Black Keys change sound, fill void with new album

Jordan Beck

“Can I cry? I don’t like! You changed your sound, man! WTF happened?”

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That comment, more or less verbatim, was one of the world’s first reactions to “Turn Blue.” Well, a fraction of it, anyway: it was posted mere minutes after the initial upload of controversial, disco-tinged lead single “Fever.” And the funny thing is, it’s not entirely wrong.

“Fever,” like the rest of “Turn Blue,” constitutes something of a departure from the classic Black Keys playbook. Gone are the nonexistent production values, the primitive/brilliant instrumentation and the lower-than-lo-fi recording quality.

Replacing them are sampled Italian film scores, reverb-heavy backing vocals and even (gasp!) synthesizers. It’s a direction they’ve been moving toward for a while, but there’s something about “Turn Blue” that feels like they’ve finally summoned the courage to go all-in on the sound.

Despite the title, this is easily the least blues-based album Dan Auerbach and Pat Carney have ever recorded.

And, yet, they make it work. The Keys manage a neat trick on “Turn Blue”: they’ve jettisoned almost everything that once defined them, but it’s still resulted in something that is unmistakably a Black Keys album. It may not sound as raw as the band’s pre-”Brothers” output did, but “Turn Blue” is still a valuable addition to one of the most well-known discographies in 21st-century rock.

That’s largely thanks to super-producer Danger Mouse, who’s been working with the band since 2008’s “Attack and Release.” His contributions felt slightly awkward on that album, as if producer and band hadn’t worked out a good balance yet, but he’s practically become the third Black Key ever since. With that in mind, it’s hard to imagine “Turn Blue” without his input — though some purists might want to.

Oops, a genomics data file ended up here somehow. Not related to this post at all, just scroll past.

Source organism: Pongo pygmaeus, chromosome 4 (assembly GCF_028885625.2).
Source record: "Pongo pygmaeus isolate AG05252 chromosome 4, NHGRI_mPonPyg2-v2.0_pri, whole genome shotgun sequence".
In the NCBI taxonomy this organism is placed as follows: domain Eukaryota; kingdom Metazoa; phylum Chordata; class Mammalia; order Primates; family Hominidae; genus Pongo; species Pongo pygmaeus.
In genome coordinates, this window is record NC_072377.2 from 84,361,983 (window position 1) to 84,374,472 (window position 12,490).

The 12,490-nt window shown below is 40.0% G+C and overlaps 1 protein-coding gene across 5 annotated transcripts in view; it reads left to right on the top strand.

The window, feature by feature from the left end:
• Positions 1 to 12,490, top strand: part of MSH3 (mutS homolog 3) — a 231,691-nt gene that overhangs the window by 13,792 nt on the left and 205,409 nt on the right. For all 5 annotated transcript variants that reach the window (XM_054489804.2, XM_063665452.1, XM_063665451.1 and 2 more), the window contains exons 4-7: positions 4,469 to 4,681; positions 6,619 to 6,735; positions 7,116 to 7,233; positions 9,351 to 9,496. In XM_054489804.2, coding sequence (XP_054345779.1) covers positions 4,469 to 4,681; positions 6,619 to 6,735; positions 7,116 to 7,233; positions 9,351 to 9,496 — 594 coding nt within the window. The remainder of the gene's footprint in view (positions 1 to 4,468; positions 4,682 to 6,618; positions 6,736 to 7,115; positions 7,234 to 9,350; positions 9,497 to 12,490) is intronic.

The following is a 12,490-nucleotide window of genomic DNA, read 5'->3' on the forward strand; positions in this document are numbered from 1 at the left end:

Over the years, Danger Mouse has developed a distinctive approach to making music, one defined primarily by…sampled Italian film scores, reverb-heavy backing vocals, and synthesizers. And “Turn Blue” is an incredibly Danger Mouse-y album. Unless you’re still holding out hope for the days of “Thickfreakness” to return, that’s a good thing.

“Turn Blue”’s opening epic, “Weight of Love,” serves as a very convincing argument in favor of Danger Mouse’s continued involvement with the band. Clocking in at almost seven minutes (a career record for the band), “Weight of Love” spends two minutes before so much as introducing Auerbach’s voice. Even then, the verses are short and spaced-out, the distance between filled by ambient synths, soft, bell-like tones and absolutely massive guitar solos. It may be more than a little reminiscent of “Speak to Me/Breathe,” but that doesn’t stop the track from being “Turn Blue’”s clearest standout.

Putting a song as monolithic as “Weight of Love” as the opening track of an album is a risky move, as it invites the possibility of the other tracks not living up to that early promise.

Fortunately, that’s not the case here — the remainder of “Turn Blue” more than holds its own. The title track and “Waiting on Words” are gorgeous ballads from a band that always seemed more interested in straight-up rock songs. “In Time” directly recalls Auerbach’s recent production work on New Orleans legend Dr. John’s album “Locked Down.” And “10 Lovers” is somehow even more disco-y than “Fever,” but it’s also one of the catchiest Black Keys songs ever, so it’s hard to get too upset.

Put all of that aside, however, and one question remains: can we cry? The answer: yes, but not because we don’t like. Instead, we can cry because the final solo in “Weight of Love” is just that good, and because the lyrics were apparently inspired by Auerbach’s recent divorce, and…well, because we might be waiting another two and a half years for the next Black Keys album.

If they can deliver another record on this level, however, it’ll be worth holding out for. “Turn Blue” may not be a spiritual sequel to “Rubber Factory,” “The Big Come Up” or even “El Camino,” but it does something even better: it fills a void in the band’s catalog that didn’t even seem to be there before.

“You changed your sound,” indeed.